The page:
5 C. Martin Luther ( Germany) posted the 95 Theses arguing against the sale of indulgences, desiring to reform the church. The pope excommunicated him as a heretic; his patron protected him from the both the church and the emperor. His writings and teachings began the actual reformation. D. Ulrich Zwingli ( Switzerland) rejected papal authority; accept only the Bible, not tradition, as the soure of truth E. John Calvin ( France & Switzerland) promoted the idea of predestination the belief that God had determined before the beginning of time who would gain salvation. He and his followers governed Geneva as a Christian city with laws reflecting their strict interpretation of the Bible. F. Henry VIII ( England) broke with the church over the pope s refusal to grant a divorce; started his own church the Anglican Church. This reformation was political and personal, not religious. Puritans wished to purify the errors of the church; Separatists saw no hope for reform, and left the church. What did the reforms accomplish? A. Beginnings of Protestantism clear break from the Catholic church B. The Counter Reformation 1. The Council of Trent condemned the principles of Prostantism and reformed some of the abuses. 2. Establishing new religious orders to spread the faith. The Jesuits, founded by Igantius Loyola, emphasized spiritual and moral discipline as well as strict obedience to Catholic authority. 3. Strengthening of the Inquisition to identify and punish heretics who refused to recant. C. Wars of Religion 1. The Peasant Revolt in Germany. In 1524 peasants, who followed Luther s teachings, revolted against their lords. Luther sided with the lords he believed they ruled with God s authority. 2. Struggle between the English Queens. Mary Tudor (ruled ) tried to restore the power of the Catholic faith by marrying Philip II of Spain and persecuting Protestants (this earned her the nickname of Bloody Mary ). Elizabeth I (ruled ) ensured the dominance of Protestantism; she faced opposition but limited punishment based on political actions, not religious beliefs. The sanctuary she offered her cousing, Mary Stuart Queen of Scots, was met with repeated plots to remove Elizabeth, requiring Mary s eventual execution. OVHS, World History, Era 6: The Great Global Convergence, page 5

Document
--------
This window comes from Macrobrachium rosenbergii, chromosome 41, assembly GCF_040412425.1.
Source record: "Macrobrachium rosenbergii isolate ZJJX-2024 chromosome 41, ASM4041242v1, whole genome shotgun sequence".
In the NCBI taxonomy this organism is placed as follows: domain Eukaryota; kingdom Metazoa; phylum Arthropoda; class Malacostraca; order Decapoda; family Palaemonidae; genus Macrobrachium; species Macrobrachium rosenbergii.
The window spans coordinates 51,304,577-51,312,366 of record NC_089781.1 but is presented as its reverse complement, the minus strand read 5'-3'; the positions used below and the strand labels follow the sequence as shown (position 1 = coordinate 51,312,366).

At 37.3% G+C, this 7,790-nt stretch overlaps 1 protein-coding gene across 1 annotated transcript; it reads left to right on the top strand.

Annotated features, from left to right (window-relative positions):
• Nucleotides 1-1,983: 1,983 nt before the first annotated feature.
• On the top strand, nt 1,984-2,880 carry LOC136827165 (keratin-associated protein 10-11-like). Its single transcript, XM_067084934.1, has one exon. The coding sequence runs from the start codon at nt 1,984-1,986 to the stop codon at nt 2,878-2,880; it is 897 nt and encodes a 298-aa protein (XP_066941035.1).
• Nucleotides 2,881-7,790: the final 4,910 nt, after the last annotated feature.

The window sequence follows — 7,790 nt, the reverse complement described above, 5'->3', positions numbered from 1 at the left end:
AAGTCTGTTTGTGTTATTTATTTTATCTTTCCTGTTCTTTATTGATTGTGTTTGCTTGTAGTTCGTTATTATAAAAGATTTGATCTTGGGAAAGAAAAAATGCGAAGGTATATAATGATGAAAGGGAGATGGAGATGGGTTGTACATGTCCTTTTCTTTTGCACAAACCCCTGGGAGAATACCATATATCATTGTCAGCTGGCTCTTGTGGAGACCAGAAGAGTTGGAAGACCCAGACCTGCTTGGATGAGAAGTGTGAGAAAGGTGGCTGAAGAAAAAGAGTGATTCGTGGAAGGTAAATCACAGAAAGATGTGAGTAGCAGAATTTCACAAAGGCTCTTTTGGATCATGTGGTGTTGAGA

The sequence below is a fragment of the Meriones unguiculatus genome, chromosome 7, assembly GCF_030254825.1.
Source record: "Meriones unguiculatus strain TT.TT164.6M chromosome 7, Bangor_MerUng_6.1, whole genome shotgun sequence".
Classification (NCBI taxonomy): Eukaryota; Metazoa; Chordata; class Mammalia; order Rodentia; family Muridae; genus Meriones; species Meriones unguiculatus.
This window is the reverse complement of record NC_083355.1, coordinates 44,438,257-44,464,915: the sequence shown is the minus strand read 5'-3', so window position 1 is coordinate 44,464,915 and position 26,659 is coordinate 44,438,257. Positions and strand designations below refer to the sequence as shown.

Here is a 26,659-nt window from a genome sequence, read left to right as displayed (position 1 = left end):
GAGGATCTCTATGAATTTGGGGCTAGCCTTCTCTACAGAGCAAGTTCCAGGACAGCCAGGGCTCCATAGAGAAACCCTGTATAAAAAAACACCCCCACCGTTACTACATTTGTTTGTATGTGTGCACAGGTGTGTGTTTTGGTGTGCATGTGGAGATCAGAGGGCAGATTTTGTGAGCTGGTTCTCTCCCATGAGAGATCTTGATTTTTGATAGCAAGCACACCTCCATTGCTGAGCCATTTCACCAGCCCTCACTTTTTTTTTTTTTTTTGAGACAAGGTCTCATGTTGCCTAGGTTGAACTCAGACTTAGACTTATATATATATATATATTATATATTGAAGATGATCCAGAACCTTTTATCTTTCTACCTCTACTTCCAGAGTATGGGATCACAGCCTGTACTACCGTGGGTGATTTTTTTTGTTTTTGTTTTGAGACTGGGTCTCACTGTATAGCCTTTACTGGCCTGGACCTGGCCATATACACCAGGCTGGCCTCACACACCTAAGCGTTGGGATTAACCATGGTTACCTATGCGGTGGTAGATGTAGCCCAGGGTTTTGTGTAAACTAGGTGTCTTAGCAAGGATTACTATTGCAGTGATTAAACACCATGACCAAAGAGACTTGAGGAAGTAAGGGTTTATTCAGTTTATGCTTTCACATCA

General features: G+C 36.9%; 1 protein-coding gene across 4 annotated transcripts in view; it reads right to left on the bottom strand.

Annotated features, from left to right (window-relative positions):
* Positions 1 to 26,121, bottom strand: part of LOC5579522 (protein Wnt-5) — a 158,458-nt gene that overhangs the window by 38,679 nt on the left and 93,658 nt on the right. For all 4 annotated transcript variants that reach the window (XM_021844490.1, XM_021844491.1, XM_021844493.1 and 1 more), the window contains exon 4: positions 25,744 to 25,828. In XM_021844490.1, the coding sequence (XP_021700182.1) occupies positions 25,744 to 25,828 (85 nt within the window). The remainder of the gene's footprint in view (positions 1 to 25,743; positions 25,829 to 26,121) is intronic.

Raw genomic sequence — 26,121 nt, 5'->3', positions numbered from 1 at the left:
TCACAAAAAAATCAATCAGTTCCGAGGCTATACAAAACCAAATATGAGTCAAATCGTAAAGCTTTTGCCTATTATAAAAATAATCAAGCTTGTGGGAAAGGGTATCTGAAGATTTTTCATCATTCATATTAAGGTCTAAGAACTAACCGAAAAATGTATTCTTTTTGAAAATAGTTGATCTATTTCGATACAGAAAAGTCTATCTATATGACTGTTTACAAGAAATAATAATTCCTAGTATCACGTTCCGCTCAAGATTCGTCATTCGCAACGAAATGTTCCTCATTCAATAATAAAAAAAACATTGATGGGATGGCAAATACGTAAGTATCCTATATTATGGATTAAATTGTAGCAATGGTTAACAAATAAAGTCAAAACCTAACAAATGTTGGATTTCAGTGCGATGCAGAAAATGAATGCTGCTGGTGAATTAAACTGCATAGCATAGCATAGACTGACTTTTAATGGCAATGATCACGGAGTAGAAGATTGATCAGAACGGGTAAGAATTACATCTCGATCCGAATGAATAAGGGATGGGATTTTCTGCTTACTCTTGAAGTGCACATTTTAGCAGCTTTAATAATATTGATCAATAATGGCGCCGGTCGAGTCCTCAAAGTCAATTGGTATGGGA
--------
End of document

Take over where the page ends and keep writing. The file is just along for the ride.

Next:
6 3. The Peace of Augsburg (1555) brought a temporary truce between the Catholic emperor and Protestant princes in the German states, with each prince determining the religion of his territory. 4. King Philip II of Spain, with the blessing of the pope, sent an armada to attack England hoping to remove Elizabeth I and reclaim the land for Catholicism. In 1588 the Invincible Armada, pestered by the smaller more manueverable English ships and scattered by winds, returned to Spain defeated. 5. Civil wars in France as the Catholic leadership tried to expe French Protestants (Huguenots). The Edict of Nantes allowed the Huguenots to retain control of the cities they occupied at the time. 6. The Thirty Years War began as a civil war within the Holy Roman Empire, but spread to all of Europe as the combatants appealed to religious allies for help. The Peace of Westphalia re-established the pre-war right of local rulers to choose the religion of their territories. D. Migrations and Emigrations. Both Protestants and Catholics persecuted the Jews. Many dissenters fled their native countries to lands more open to their beliefs. OVHS, World History, Era 6: The Great Global Convergence, page 6